Smart contracts are the main feature that has made Ethereum so successful.
What are smart contracts and what are they for
The Bitcoin protocol does not provide for the possibility of creating truly complex smart contracts, because it was basically designed only to enable transactions.
In contrast, Ethereum, which was born 6 years after Bitcoin, was designed from the outset to be basically a network capable of hosting and executing smart contracts.
In 2014, Ethereum co-founder Vitalik Buterin wrote explicitly in the whitepaper that the network he was designing was a next-generation platform based on smart contracts, and that alternative applications to Bitcoin based on blockchain technology also included the use of digital assets to represent custom currencies and financial instruments, non-fungible assets and more complex applications.
In particular, the latter, i.e. smart contracts, were defined as applications involving direct control of digital assets by a code that implements arbitrary rules, or decentralized autonomous organizations based on blockchain, so-called DAOs.
“What Ethereum intends to provide is a blockchain with a built-in Turing-complete programming language that can be used to create ‘contracts’ that can be used to encode arbitrary state-transition functions, allowing users to create any of the systems described above – as well as many others that we have not yet imagined – simply by writing logic in a few lines of code”.
Thus, smart contracts on Ethereum are lines of code by which it is possible to program the automatic execution of instructions by the network, when certain conditions are met, without having to entrust their execution to an intermediary.
In fact, Buterin himself put the term “contracts” in quotation marks, because rather than real contracts between parties, they are computer programs executed by a decentralized network.
From a general point of view, therefore, their operation is not very complicated.
Deploying smart contracts on the Ethereum blockchain
First of all, one or more developers must obviously create the smart contract by writing the appropriate lines of code, and then they must send it to the Ethereum network.
In technical terms, publishing it on the Ethereum blockchain means making all the nodes in the network receive and execute it. Once published, all instructions in it will always be executed by all nodes in exactly the same way.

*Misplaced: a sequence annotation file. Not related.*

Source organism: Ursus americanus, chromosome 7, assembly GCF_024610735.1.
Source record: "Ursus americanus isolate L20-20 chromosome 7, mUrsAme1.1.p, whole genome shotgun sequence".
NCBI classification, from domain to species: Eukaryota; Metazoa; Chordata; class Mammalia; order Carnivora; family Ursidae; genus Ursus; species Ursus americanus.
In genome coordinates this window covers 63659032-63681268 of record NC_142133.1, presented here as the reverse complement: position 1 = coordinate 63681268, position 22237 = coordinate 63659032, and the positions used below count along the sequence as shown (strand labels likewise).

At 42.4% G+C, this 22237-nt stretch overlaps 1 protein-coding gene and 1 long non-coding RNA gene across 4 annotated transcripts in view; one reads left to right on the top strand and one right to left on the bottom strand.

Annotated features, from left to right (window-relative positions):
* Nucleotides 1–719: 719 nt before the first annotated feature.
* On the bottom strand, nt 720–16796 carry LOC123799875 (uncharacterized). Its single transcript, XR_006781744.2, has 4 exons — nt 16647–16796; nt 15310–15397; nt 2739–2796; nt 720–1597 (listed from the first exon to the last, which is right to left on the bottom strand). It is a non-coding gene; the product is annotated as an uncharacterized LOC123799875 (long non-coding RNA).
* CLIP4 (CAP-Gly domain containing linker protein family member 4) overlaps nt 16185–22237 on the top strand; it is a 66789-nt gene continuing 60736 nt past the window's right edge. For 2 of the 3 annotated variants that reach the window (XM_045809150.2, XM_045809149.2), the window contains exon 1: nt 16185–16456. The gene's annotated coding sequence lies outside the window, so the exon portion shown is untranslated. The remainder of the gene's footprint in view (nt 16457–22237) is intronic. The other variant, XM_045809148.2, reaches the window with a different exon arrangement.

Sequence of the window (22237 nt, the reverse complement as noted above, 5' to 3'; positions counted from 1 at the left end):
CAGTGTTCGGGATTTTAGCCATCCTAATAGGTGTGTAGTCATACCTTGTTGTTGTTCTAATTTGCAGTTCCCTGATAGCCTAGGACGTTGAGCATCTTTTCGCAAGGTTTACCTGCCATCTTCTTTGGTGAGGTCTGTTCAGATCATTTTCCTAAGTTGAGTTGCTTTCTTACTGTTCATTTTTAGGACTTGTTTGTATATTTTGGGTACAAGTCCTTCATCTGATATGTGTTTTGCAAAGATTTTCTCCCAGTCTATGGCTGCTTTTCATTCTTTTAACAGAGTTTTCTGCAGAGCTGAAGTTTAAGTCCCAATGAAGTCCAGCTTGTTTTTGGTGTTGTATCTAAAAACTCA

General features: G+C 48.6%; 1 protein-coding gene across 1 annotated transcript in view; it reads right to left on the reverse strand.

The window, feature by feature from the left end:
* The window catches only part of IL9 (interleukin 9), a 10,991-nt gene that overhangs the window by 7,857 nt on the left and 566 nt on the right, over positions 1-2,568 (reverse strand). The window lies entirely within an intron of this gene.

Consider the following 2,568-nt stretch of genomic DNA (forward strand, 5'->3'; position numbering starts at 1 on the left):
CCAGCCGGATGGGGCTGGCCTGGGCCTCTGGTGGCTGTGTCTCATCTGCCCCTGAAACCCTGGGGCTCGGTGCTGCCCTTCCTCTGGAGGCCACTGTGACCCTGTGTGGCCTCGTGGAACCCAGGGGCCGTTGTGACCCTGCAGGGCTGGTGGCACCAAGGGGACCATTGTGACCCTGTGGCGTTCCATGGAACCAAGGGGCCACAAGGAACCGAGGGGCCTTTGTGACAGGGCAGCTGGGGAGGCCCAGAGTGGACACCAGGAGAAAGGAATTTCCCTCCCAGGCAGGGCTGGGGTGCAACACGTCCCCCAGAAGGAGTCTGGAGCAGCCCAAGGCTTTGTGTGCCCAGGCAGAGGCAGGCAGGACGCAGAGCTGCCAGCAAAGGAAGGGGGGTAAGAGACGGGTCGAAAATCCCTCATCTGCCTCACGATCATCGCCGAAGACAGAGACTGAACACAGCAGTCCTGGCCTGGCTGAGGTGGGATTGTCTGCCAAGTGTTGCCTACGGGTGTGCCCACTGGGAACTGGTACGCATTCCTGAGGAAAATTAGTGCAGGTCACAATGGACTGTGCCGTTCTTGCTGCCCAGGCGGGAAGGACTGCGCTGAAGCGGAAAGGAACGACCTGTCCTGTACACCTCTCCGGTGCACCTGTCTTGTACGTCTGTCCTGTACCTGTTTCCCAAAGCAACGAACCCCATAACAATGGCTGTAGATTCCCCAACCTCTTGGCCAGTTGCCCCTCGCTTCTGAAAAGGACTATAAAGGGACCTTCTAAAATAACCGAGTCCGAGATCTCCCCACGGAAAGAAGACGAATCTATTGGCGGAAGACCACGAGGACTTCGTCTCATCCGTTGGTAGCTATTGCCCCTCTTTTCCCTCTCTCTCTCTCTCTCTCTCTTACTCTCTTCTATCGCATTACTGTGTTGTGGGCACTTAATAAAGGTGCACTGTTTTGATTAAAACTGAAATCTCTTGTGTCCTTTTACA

Therefore, not only its publication but also the execution of instructions is irreversible once it is published on the blockchain.
Therefore, what really matters are the instructions it contains – which can be the most diverse – and how many people use it. Indeed, in order for the instructions of a smart contract to actually be executed, there must be one or more transactions that invoke them.
It is also worth remembering that these instructions generally involve the use of resources, such as data or tokens, so for them to actually be executed, all the conditions set as necessary must be met.
Sometimes this data comes from outside, thanks to so-called oracles, while sometimes it simply comes from transactions on the blockchain.
Usually, the transaction that triggers the execution of the instructions contained in a smart contract involves the payment of a fee in ETH, and in many cases in order to actually trigger the execution also involves the payment or sending of tokens specific to the smart contract itself, or other smart contracts.
Technically, smart contracts are a type of account on the Ethereum blockchain, “controlled” by the network rather than a central entity. They can store ETH or tokens, and can also send transactions on the network autonomously.
How to interact with the code and more generally with dApps
Users can interact with smart contracts by sending transactions that trigger one of the functions defined within their code.
Therefore, the functioning of smart contracts on Ethereum is generally very simple: just send a transaction of a certain type to a smart contract, and this will trigger the execution by the nodes of all the instructions contained in the function of the smart contract invoked by the transaction itself.
Obviously, depending on which instructions are contained in the function invoked, very different consequences can be generated, varying not only from smart contract to smart contract, but also from function to function.
The enormous complexity of smart contracts therefore derives precisely from what the individual smart contracts do, and not in general from the fact that the Ethereum network supports and executes them. Moreover, it is absolutely impossible to list how all types of smart contracts on the network actually work.